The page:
House of the Rising Sun by Elizabeth Bear

This story proved puzzling besides being darkly fascinating: it could not have been otherwise since its background is New Orleans – a city where traditions, mystery and a touch of the uncanny always manage to create a very peculiar atmosphere. The main character is a vampire who prowls the streets not so much to sate his own thirst but rather to procure blood for his mistress, an old vampire whose extreme old age makes her incapable of feeding directly from the victims. There is a definite feel of sadness and misery in this undead man that’s quite touching, but that’s not all: from a few hints, and from the editor’s preface to the story, it would seem that the man used to be a famous singer, and the lyric quotes from older songs should be the key to the mystery. Unfortunately, my knowledge of music is sadly lacking, so I’m left with a big, unanswered question…

 

Peking Man by Robert J. Sawyer

Just imagine a story where paleontology is applied to vampires, and you will have an inkling about the core concept of this short tale, one that alternates between the discoveries of a dig in Chinese soil at the start of World War II and a series of flashbacks about a primitive tribe, probably of Neanderthals, meeting a strange creature,  tall, thin, pale, with red-rimmed eyes that somehow seemed to glow from beneath his brow ridge”, one who first douses their precious fire, throwing their night back into terrifying darkness, and then proceeds to catch them, one by one, and drink their blood…  “Fascinating” does not even start to cover my reactions to this intriguing journey.

 

Exsanguinations: A Handbook for the Educated Vampire by Anna S. Oppenhagen-Petrescu and translated from the Romanian by Catherynne M. Valente

Catherynne Valente is one of those authors I have not managed to read yet, despite my growing curiosity at every enthusiastic review I see of her works, but if this short story is any example, I will certainly enjoy any of her books – if nothing else for the tongue-in-cheek humor exhibited here in a mock essay (with footnotes!!!) about vampirism allegedly written by one of the undead blood-suckers, the titular Anna Petrescu. To say more would be to spoil the utter fun this story offers: just read it  🙂

 

Lucy, In Her Splendor by Charles Coleman Finlay

Another somewhat disappointing story, made more so because it was the last of this anthology and closed it on a lukewarm note, especially after the fun that was the Valente short, which would have been a better way to end the book, in my opinion.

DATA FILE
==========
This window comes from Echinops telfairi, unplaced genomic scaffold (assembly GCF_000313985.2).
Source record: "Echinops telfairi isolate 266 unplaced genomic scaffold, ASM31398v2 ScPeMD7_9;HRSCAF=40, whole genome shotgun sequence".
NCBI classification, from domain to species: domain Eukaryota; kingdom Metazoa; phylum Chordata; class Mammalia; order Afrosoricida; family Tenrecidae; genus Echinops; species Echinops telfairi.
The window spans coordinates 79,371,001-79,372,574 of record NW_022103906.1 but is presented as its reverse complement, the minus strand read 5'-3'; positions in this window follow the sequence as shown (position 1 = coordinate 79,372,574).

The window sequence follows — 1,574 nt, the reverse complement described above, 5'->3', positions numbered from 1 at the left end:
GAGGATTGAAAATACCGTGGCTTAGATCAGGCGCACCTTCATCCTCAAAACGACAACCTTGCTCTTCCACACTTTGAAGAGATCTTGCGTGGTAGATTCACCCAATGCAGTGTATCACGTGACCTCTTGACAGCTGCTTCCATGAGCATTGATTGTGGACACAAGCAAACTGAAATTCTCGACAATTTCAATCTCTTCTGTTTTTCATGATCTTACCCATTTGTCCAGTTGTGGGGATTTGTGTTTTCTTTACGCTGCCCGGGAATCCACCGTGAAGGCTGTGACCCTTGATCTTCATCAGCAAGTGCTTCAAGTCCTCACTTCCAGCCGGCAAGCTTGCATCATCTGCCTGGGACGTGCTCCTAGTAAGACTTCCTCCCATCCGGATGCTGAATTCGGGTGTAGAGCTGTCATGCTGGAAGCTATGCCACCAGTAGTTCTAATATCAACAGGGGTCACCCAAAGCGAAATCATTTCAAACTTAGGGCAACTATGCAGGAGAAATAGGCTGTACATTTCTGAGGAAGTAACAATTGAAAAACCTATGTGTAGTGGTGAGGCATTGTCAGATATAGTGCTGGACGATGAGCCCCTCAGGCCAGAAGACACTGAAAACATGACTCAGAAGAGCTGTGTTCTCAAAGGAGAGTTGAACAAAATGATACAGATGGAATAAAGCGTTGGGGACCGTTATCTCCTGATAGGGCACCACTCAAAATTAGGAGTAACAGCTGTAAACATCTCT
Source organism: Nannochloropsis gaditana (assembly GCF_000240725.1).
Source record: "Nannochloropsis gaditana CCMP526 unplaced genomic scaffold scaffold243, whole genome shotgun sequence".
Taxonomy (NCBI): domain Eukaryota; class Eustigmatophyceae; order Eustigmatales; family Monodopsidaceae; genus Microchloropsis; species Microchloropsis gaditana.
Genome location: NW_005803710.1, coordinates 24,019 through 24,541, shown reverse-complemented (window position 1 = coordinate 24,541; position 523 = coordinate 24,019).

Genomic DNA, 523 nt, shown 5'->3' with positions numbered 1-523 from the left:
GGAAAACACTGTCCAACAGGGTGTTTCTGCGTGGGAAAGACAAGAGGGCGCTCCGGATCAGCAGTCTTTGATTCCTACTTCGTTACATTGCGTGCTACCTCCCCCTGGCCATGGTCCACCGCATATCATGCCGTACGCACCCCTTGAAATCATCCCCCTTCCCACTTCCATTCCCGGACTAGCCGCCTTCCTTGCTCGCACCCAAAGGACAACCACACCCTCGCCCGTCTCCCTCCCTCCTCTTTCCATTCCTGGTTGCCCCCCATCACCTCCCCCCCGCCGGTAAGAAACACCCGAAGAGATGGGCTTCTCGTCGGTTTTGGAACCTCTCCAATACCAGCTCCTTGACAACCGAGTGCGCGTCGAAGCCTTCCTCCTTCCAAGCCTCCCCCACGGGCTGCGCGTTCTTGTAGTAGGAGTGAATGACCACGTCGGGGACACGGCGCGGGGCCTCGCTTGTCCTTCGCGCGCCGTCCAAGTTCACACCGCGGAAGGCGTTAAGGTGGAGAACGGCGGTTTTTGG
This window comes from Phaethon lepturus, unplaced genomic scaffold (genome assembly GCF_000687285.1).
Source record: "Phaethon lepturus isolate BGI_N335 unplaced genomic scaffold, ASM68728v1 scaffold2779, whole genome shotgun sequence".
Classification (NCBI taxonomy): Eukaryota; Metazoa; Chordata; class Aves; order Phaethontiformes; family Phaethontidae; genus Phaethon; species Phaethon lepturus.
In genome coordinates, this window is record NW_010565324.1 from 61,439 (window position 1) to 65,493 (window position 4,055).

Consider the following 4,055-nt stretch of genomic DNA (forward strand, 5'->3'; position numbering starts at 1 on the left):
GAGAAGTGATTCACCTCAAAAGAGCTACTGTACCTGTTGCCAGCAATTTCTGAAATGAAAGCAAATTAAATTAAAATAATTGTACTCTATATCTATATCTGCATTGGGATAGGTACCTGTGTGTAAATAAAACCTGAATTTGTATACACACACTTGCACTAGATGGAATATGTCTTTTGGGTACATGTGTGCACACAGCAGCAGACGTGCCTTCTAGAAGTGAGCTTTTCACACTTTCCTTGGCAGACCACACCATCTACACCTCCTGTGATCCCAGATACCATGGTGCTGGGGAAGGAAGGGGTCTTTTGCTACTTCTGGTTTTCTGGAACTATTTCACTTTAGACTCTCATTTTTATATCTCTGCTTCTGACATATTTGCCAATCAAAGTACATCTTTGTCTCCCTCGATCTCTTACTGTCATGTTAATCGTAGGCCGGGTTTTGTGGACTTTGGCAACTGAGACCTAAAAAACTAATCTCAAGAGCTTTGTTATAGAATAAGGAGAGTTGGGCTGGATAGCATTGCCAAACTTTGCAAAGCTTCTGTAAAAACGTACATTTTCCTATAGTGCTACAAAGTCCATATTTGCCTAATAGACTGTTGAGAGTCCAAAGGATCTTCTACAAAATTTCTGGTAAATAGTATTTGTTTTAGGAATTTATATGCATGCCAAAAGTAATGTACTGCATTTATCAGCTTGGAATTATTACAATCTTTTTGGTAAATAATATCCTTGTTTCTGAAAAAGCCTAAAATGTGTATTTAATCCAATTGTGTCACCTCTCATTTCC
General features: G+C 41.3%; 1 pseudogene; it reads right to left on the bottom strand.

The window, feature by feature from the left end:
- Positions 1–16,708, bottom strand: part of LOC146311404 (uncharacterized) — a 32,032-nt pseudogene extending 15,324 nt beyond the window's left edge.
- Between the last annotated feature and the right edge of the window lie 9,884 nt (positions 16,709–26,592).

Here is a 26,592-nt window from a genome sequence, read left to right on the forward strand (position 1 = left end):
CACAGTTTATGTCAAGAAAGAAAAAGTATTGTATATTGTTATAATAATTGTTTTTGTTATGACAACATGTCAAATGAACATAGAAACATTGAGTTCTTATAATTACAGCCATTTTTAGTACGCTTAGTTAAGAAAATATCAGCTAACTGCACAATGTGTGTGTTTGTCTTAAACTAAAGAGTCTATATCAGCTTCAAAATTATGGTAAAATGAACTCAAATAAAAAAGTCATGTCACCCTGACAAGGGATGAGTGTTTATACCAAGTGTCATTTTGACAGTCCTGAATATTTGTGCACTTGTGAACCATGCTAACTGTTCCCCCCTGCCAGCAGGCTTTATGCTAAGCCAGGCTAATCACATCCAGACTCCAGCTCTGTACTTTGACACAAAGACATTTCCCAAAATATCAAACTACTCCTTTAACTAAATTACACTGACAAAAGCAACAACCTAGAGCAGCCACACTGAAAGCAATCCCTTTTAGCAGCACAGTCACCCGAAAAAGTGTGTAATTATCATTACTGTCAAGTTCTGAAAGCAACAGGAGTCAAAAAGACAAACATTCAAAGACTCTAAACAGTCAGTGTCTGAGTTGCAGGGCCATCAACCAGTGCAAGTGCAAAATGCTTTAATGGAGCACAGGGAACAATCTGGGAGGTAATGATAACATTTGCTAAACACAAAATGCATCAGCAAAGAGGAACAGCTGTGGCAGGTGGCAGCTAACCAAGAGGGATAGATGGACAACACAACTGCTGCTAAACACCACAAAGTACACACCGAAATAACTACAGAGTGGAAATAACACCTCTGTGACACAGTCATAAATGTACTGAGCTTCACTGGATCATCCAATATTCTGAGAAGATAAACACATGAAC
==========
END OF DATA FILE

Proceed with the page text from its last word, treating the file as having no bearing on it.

Reviews

Wyrd & Wonder 2019 – MIDDLEGAME, by Seanan McGuire

 

Oh my, where to start in describing this novel? And how to do it without revealing too much and therefore spoiling your enjoyment the story?  Well, let’s begin with the cover, one that would have drawn my attention even without the name of Seanan McGuire, one of my favorite authors, acting like a magnet. That hand-shaped candle with the burning wicks at the end of each finger carries such an ominous overtone that I could not wait to learn what it meant – by the way, it’s a Hand of Glory, it features prominently from a certain point onwards, and “ominous” barely scratches the surface as far as I’m concerned…

The beginning of Middlegame might seem a little confusing, but my advice is to go with the flow and trust the author to carry you where she intends to: everything will become clear in no time at all.  Even though the story is set in modern times, it shows some intriguing anachronisms: in the beginning we meet James Reed, an alchemist and at the same time a Frankenstein-like construct created by another famous alchemist, Asphodel Baker, whose dream was to harness the Doctrine, the fundamental force ruling the world, to shape it according to her vision.  Baker never reached such a goal, hindered as she was by the Alchemical Congress, but Reed intends to continue his creator’s work – not so much to bring her legacy to fruition, but rather to gain absolute power.  Reed’s way to make the Doctrine pliable to his will is to channel it in living flesh, embodying its constituent elements in twin children, each of whom will receive half of this energy.

Roger and Dodger are two such twins (not the only ones, though…), brought to life in Reed’s lab and infused, respectively, with the gift of language and mathematics, the two halves of the whole Doctrine. They are then separated and given to foster families, to grow as normal children until maturity will turn them into the tools Reed needs to wield.  They are not normal children however, because their talents go well beyond the usual range to move into genius territory: Roger possesses an uncanny gift for languages, and Dodger plays with numbers as other girls do with dolls. One day, despite being hundreds of miles apart, they connect with each other, establishing a mind link that will indelibly shape their lives and their future, while at the same time mitigating in part their essential loneliness.  As much as their creator and his minders try to keep them apart, to prevent them from reaching the desired peak too early, Roger and Dodger move through the years in a complicated dance of closeness and distance, friendship and hurt, mutual comfort and profound misunderstandings that will culminate one day in their actual meeting and the start of an unpredictable chain of events, involving time flow and the fabric of reality.